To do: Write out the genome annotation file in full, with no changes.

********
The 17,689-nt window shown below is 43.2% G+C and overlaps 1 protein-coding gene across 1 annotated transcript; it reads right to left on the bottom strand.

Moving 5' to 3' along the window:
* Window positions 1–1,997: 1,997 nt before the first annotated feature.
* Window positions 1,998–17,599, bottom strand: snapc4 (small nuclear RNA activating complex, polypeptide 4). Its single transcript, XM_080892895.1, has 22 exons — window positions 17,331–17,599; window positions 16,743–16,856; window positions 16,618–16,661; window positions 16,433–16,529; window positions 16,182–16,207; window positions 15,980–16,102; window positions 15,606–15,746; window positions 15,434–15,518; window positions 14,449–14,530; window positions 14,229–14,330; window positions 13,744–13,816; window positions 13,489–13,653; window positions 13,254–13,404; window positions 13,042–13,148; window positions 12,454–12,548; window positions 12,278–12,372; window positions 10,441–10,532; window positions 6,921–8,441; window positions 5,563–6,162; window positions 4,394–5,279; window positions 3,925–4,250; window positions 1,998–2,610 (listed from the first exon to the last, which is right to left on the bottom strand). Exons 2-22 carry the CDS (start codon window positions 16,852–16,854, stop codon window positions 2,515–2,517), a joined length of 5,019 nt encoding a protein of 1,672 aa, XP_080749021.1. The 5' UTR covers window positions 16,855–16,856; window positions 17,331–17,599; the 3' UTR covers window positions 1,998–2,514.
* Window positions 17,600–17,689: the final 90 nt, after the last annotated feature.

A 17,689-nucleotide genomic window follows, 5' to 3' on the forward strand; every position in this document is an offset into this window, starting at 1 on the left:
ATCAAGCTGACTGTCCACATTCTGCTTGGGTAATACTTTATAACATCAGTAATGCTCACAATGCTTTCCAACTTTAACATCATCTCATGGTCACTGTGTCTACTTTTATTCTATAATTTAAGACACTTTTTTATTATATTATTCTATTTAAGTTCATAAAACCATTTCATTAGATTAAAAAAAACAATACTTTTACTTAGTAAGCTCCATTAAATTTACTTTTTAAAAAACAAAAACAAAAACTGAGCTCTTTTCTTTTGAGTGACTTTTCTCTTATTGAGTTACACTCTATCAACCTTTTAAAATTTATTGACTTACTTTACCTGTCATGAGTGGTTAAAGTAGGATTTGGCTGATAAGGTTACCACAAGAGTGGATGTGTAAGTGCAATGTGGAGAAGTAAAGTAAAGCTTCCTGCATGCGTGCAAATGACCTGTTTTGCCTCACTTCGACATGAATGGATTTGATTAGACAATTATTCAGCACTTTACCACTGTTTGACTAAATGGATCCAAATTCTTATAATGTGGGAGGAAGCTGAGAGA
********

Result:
The 17,689-nt window shown below is 43.2% G+C and overlaps 1 protein-coding gene across 1 annotated transcript; it reads right to left on the bottom strand.

Moving 5' to 3' along the window:
* Window positions 1–1,997: 1,997 nt before the first annotated feature.
* Window positions 1,998–17,599, bottom strand: snapc4 (small nuclear RNA activating complex, polypeptide 4). Its single transcript, XM_080892895.1, has 22 exons — window positions 17,331–17,599; window positions 16,743–16,856; window positions 16,618–16,661; window positions 16,433–16,529; window positions 16,182–16,207; window positions 15,980–16,102; window positions 15,606–15,746; window positions 15,434–15,518; window positions 14,449–14,530; window positions 14,229–14,330; window positions 13,744–13,816; window positions 13,489–13,653; window positions 13,254–13,404; window positions 13,042–13,148; window positions 12,454–12,548; window positions 12,278–12,372; window positions 10,441–10,532; window positions 6,921–8,441; window positions 5,563–6,162; window positions 4,394–5,279; window positions 3,925–4,250; window positions 1,998–2,610 (listed from the first exon to the last, which is right to left on the bottom strand). Exons 2-22 carry the CDS (start codon window positions 16,852–16,854, stop codon window positions 2,515–2,517), a joined length of 5,019 nt encoding a protein of 1,672 aa, XP_080749021.1. The 5' UTR covers window positions 16,855–16,856; window positions 17,331–17,599; the 3' UTR covers window positions 1,998–2,514.
* Window positions 17,600–17,689: the final 90 nt, after the last annotated feature.

A 17,689-nucleotide genomic window follows, 5' to 3' on the forward strand; every position in this document is an offset into this window, starting at 1 on the left:
ATCAAGCTGACTGTCCACATTCTGCTTGGGTAATACTTTATAACATCAGTAATGCTCACAATGCTTTCCAACTTTAACATCATCTCATGGTCACTGTGTCTACTTTTATTCTATAATTTAAGACACTTTTTTATTATATTATTCTATTTAAGTTCATAAAACCATTTCATTAGATTAAAAAAAACAATACTTTTACTTAGTAAGCTCCATTAAATTTACTTTTTAAAAAACAAAAACAAAAACTGAGCTCTTTTCTTTTGAGTGACTTTTCTCTTATTGAGTTACACTCTATCAACCTTTTAAAATTTATTGACTTACTTTACCTGTCATGAGTGGTTAAAGTAGGATTTGGCTGATAAGGTTACCACAAGAGTGGATGTGTAAGTGCAATGTGGAGAAGTAAAGTAAAGCTTCCTGCATGCGTGCAAATGACCTGTTTTGCCTCACTTCGACATGAATGGATTTGATTAGACAATTATTCAGCACTTTACCACTGTTTGACTAAATGGATCCAAATTCTTATAATGTGGGAGGAAGCTGAGAGA